5. Story

What propelled you to start your business? Tell your website visitors on your about page.

One of my favorite stories to read about is BrandYourself’s founder story.

One of the founders — Pete Kistler — was a Syracuse undergrad, when he began applying for internships. At the top of his class, he didn’t understand why he wasn’t landing any of the internships he applied to. He quickly learned that recruiters were mixing him up with a felon, who had the same name. And this is how BrandYourself was born.

You can see its story on its about page, screenshoted below.

https://brandyourself.com/info/about

Want to read a great story? Check out Warby Parker’s story page.

https://www.warbyparker.com/buy-a-pair-give-a-pair

One Girl, a non-profit that provides education for young girls, has a compelling story as well. Just watch the video, taken from its about page, and you’ll agree.


6. Mission

“If you don’t know where you’re going, it doesn’t matter which way you go.” — Cheshire Cat, Alice in Wonderland

Every business should have a mission statement to drive its vision forward. It should be short and sweet, like Udemy’s (screenshot below), and at the most basic level, it should tell visitors why your business exists.

https://about.udemy.com

Here’s another good example from this phenomenal about page.

http://addicaid.com/about.html

If you’re feeling especially creative, you may want to create a manifesto, which is essentially a longer mission statement. Here’s a good article on crafting a good manifesto.


7. Values

Declaring your values helps create a connection between you and the type of people you want to do business with. People want to do business with people, who share their beliefs and values, so you should think about the things that are important to you.

My about page, on my personal website, is a good example of well-defined values that are important to me.


8. Team

REAL photos of your team and office increase trust, which in turn increases site conversions, so include real team and office photos on your about page.

Show me the people behind the website. I want to see pictures of each team member — or at the very least, the leadership team. Short bios with links to where I can find each person online — Twitter, Facebook, Medium, whatever.

Here’s a few examples of good team sections.

http://mailchimp.com/about/
https://zapier.com/about/
https://www.dropbox.com/about

9. Links

Provide links to more pages on your site, such as your media kit, careers page, press center and culture deck. Also provide links to where people can find you on social media.

Warby Parker provides an excellent example of how to present your culture to site visitors.

https://www.warbyparker.com/culture

10. Audience

Who is your site for?

This is definitely an optional section, but one I love the idea of. Take your buyer personas, and plaster those babies online. Henri Bendel does this beautifully. See screenshot below.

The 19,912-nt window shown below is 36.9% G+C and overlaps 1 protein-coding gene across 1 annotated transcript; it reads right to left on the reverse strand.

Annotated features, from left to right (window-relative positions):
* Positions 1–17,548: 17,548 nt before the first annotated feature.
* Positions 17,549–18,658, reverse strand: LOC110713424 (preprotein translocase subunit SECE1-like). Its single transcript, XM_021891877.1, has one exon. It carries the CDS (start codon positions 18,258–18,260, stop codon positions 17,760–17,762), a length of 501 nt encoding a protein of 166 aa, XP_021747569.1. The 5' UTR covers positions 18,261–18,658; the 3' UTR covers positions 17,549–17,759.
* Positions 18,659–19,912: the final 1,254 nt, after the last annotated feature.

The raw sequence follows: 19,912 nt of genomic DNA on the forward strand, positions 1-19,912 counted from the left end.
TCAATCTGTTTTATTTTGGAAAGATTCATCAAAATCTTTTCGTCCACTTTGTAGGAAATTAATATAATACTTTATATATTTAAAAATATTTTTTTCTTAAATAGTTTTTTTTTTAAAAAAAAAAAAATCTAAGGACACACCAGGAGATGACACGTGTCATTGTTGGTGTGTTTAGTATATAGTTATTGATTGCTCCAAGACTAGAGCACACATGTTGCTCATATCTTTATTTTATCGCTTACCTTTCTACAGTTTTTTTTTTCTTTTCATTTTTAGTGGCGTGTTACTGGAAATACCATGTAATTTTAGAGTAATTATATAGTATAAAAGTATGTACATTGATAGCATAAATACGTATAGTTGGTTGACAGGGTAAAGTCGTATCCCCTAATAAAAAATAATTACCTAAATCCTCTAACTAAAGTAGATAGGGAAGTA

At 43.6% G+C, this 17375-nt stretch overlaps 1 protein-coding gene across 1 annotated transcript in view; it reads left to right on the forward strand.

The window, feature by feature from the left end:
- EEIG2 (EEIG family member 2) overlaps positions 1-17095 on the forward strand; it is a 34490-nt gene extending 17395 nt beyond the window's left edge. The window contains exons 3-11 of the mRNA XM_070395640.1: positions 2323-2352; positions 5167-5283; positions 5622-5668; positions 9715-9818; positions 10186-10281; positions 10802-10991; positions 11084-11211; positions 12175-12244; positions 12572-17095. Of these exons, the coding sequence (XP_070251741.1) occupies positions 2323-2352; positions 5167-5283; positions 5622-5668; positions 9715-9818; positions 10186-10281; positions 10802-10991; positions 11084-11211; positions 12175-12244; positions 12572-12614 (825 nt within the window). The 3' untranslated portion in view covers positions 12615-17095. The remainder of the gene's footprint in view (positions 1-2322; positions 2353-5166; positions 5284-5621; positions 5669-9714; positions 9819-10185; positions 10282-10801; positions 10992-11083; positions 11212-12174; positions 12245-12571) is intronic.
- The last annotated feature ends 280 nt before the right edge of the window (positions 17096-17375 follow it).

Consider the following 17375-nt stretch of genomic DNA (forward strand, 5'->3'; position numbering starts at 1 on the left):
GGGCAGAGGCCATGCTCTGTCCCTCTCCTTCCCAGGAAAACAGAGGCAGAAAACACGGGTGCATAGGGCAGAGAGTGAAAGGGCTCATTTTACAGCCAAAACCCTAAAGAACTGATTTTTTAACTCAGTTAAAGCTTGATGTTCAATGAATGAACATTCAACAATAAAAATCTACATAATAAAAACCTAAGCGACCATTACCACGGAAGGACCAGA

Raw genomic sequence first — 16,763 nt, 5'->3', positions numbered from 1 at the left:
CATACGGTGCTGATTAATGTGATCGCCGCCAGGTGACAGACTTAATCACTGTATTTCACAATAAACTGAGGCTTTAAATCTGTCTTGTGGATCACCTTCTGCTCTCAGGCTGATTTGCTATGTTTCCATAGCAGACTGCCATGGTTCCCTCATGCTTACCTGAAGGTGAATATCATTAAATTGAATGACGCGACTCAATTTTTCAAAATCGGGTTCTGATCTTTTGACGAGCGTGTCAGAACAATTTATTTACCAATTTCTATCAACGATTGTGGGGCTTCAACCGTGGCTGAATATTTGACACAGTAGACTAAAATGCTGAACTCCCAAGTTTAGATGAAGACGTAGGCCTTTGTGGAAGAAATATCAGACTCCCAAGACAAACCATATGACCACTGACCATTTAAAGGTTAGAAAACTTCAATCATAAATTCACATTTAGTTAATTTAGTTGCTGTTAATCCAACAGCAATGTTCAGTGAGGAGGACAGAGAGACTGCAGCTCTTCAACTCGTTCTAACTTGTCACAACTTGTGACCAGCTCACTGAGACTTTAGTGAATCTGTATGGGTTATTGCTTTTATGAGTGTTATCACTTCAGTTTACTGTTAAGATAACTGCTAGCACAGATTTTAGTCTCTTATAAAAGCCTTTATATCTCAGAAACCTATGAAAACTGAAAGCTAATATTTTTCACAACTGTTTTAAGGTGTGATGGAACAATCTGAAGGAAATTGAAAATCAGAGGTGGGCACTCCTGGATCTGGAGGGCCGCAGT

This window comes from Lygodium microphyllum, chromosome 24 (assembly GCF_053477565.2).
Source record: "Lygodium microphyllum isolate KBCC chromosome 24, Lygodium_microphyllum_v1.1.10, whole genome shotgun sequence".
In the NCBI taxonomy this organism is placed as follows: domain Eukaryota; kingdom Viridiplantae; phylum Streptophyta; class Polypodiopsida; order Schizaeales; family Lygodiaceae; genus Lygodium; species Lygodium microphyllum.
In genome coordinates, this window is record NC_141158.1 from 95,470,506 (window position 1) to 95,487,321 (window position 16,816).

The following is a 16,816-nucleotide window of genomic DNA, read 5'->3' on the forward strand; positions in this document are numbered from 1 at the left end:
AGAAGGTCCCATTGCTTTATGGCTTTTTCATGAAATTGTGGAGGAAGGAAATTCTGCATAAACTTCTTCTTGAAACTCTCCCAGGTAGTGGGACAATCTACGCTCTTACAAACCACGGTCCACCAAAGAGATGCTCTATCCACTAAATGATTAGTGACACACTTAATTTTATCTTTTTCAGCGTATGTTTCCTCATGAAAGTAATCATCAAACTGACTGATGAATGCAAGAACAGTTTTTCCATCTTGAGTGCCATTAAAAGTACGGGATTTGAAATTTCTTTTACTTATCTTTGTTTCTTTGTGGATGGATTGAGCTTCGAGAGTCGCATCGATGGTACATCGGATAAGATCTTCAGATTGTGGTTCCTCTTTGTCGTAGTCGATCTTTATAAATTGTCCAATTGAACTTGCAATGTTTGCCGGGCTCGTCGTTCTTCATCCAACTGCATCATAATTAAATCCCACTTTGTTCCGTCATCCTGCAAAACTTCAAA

http://www.henribendel.com/girls-playground/bendel?fdid=bendel-girls
http://www.henribendel.com/girls-playground/bendel?fdid=bendel-girls

11. Contact

Yes, I’m sure you have a contact page already with all of your phone numbers, addresses and emails, but that doesn’t mean you shouldn’t add your contact info to your about page as well — like Udemy does.

https://about.udemy.com

12. Call-To-Action (CTA)

Include a CTA at the end of your about page. What do you want users to do after they’ve learned more about you?

While I recommend including one CTA per page, BrandYourself’s about page has two CTAs, which asks visitors to either try their free service or talk to an expert. I’m sure they probably do this because they don’t want visitors to leave without taking some sort of action.

https://brandyourself.com/info/about

Another good example is Shopify.

https://www.shopify.com/about

Don’t forget to make people fall in love with you.

Inject personality on your about page. It will make people feel like they know and love your company even if they’ve never even spoken with anyone on your team before.

Geckoboard is a phenomenal example of compelling about page copy. So is Shopify. Check out the little unicorn icon above Shopify’s “Career opportunities” — that’s definitely got some personality.

Welp, that’s all I’ve got for you today. If you need more help or just don’t want to create an about page yourself, get one written for just $497 today.


Infographic

This infographic was designed by Freelanship.com. Get one made every month for just $377: https://www.freelanship.com/services/monthly-infographic

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<p><strong>Please include attribution to https://freelanship.com with this graphic.</strong><br /><br /><a href=’https://medium.com/@laurenholliday_/12-sections-to-consider-including-on-your-about-page-the-most-important-page-on-your-website-7ab5c29a82a0#.ia3slqbqv'><img src=’https://cdn-images-1.medium.com/max/1600/1*wpdiQolaPZCjYvx8S6lsnQ.jpeg' alt=’Anatomy of an About Page Infographic’ width=’540px’ border=’0' /></a></p>